BUT, I contacted BWR explaining my concerns and they were incredibly willing to listen and hear me out. The organizing committee met and totally exceeded my expectations after my conversation with them. Here’s what changed: Women got equal prize money (plus some extra, due to a sponsor), they had a matching promotion where each woman who registered could get a free signup for a female friend, and their 2019 marketing featured strong, badass female racers alongside their male counterparts.
I am highlighting this because the reality is that there remains work to be done before we achieve sports equality. Have productive conversations. Recognize a good effort and response when you see one. Personally, I was so happy to see so much effort to include women in the sport. And sure enough—thanks to the marketing shift and sign-up promotion—the number of women participants in this year’s BWR was off the charts compared to years previous. THANK YOU Belgian Waffle Ride for supporting women’s cycling!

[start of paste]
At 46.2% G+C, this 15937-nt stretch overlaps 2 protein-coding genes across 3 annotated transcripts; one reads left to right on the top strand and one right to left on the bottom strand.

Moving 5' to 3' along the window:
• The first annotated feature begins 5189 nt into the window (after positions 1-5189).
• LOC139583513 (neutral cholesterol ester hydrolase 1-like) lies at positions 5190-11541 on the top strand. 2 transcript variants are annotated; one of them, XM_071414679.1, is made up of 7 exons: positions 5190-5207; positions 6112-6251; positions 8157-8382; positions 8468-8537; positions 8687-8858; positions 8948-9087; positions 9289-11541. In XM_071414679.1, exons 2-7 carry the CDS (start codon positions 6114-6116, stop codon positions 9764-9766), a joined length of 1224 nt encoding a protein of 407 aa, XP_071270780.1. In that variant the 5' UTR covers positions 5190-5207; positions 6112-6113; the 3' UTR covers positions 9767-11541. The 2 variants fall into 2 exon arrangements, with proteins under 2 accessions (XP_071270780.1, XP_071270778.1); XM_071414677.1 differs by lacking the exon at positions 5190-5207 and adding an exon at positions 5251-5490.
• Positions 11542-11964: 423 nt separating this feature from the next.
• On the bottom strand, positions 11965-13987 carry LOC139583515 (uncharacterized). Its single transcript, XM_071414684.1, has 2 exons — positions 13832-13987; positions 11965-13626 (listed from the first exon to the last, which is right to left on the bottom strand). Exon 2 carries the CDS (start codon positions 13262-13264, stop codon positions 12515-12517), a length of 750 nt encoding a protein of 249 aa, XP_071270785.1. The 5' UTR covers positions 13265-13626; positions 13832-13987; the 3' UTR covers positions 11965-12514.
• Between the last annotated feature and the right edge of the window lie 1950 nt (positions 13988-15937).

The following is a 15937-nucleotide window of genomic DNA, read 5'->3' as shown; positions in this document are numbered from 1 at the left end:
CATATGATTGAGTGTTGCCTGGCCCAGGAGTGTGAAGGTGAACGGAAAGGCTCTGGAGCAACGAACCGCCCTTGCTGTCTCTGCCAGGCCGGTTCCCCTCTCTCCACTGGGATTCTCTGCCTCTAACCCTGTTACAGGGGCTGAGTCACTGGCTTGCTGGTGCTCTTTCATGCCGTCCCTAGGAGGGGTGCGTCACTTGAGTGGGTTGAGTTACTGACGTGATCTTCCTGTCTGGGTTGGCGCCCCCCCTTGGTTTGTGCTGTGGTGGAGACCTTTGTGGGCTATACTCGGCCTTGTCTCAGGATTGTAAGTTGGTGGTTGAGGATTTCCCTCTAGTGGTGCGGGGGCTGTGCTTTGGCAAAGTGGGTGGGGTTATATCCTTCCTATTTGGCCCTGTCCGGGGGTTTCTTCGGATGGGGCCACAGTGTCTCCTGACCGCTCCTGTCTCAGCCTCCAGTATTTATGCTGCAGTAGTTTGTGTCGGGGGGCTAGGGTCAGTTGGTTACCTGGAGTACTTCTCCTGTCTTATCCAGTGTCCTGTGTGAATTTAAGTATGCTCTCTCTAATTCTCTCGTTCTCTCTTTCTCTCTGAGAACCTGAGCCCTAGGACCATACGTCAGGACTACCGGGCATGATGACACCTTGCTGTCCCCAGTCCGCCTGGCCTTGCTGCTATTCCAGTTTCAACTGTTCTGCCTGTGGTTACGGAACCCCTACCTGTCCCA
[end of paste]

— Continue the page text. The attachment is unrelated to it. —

Why You Should Ride BWR in 2020
If waffles and bikes haven’t won you over yet, how about awesome dirt roads in the most rural parts around San Diego? This extremely well organized event should appeal to anyone looking to up their gravel game in a beautiful place. I know I’m going back; I didn’t even get close to eating my 24.5 waffles.
Event registration is now open, head here to sign-up! You seriously don’t want to miss this event in 2020.
Thanks to Wil Matthews for the awesome photos. I was too busy riding my bike and dreaming of waffles to take any.